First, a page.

After a bit of reading, I have reached a certain level of understanding described at:
I reproduce it wholly here:
This is an attempt to answer my own question.
System Virtualization : Understanding IO virtualization and role of hypervisor
Virtualization as a concept enables multiple/diverse applications to co-exist on the same underlying hardware without being aware of each other.
As an example, full blown operating systems such as Windows, Linux, Symbian etc along with their applications can coexist on the same platform. All computing resources are virtualized.
What this means is none of the aforesaid machines have access to physical resources. The only entity having access to physical resources is a program known as Virtual Machine Monitor (aka Hypervisor).
Now this is important. Please read and re-read carefully.
The hypervisor provides a virtualized environment to each of the machines above. Since these machines access NOT the physical hardware BUT virtualized hardware, they are known as Virtual Machines.
As an example, the Windows kernel may want to start a physical timer (System Resource). Assume that ther timer is memory mapped IO. The Windows kernel issues a series of Load/Store instructions on the Timer addresses. In a Non-Virtualized environment, these Load/Store would have resulted in programming of the timer hardware.
However in a virtualized environment, these Load/Store based accesses of physical resources will result in a trap/Fault. The trap is handled by the hypervisor. The Hypervisor knows that windows tried to program timer. The hypervisor maintains Timer data structures for each of the virtual machines. In this case, the hypervisor updates the timer data structure which it has created for Windows. It then programs the real timer. Any interrupt generated by the timer is handled by the hypervisor first. Data structures of virtual machines are updated and the latter's interrupt service routines are called.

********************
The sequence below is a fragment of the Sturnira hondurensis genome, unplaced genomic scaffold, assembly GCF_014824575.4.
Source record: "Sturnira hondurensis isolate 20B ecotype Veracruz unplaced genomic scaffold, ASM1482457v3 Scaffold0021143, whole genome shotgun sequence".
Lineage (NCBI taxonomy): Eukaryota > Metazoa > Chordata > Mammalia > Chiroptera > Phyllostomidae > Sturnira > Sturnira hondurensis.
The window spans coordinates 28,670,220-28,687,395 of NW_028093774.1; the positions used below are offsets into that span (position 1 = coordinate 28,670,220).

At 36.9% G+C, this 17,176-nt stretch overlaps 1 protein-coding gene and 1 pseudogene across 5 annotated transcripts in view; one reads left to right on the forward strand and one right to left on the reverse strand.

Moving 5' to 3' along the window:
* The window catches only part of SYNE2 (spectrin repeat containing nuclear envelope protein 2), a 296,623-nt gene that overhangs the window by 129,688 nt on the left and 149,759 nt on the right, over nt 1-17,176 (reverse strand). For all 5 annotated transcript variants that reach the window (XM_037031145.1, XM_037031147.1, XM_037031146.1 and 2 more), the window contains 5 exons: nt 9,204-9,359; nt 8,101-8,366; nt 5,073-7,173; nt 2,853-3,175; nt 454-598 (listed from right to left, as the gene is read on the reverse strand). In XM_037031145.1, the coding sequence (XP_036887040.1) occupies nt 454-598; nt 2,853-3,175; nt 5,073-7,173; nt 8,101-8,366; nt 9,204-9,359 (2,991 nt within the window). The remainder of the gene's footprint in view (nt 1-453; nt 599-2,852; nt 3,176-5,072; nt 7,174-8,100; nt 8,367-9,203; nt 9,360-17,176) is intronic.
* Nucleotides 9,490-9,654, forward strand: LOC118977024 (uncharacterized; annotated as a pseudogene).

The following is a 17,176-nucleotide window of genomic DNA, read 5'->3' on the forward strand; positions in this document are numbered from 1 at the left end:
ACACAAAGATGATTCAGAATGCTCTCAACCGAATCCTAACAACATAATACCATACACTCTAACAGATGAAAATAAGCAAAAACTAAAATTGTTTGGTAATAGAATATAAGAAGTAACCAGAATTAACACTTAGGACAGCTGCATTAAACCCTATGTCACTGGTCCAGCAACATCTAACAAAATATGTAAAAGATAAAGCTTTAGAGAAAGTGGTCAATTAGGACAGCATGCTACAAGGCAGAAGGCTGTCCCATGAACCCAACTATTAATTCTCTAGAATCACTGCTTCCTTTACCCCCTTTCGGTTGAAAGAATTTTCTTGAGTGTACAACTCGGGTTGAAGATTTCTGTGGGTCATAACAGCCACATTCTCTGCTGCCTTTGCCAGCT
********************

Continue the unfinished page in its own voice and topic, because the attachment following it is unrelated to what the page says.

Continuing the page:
To cut a long story short, Windows did everything that it would have done in a Non-Virtualized environment. In this case, its actions resulted in NOT the real system resource being updated, but virtual resources (The data structures above) getting updated.
Thus all virtual machines think they are accessing the underlying hardware; In reality unknown to them, all accesses to physical hardware is mediated through by the hypervisor.
Everything described above is full/classic virtualization. Most modern CPUs are unfit for classic virtualization. The trap/fault does not apply to all instructions. So the hypervisor is easily bypassed on modern devices.
Here is where para-virtualization comes into being. The sensitive instructions in the source code of virtual machines are replaced by a call to Hypervisor. The load/store snippet above may be replaced by a call such as
Hypervisor_Service(Timer Start, Windows, 10ms);
Emulation is a topic related to virtualization. Imagine a scenario where a program originally compiled for ARM is made to run on ATMEL CPU. The ATMEL CPU runs an Emulator program which interprets each ARM instruction and emulates necessary actions on ATMEL platform. Thus the Emulator provides a virtualized environment.
In this case, virtualization of system resources is NOT performed via trap and execute model.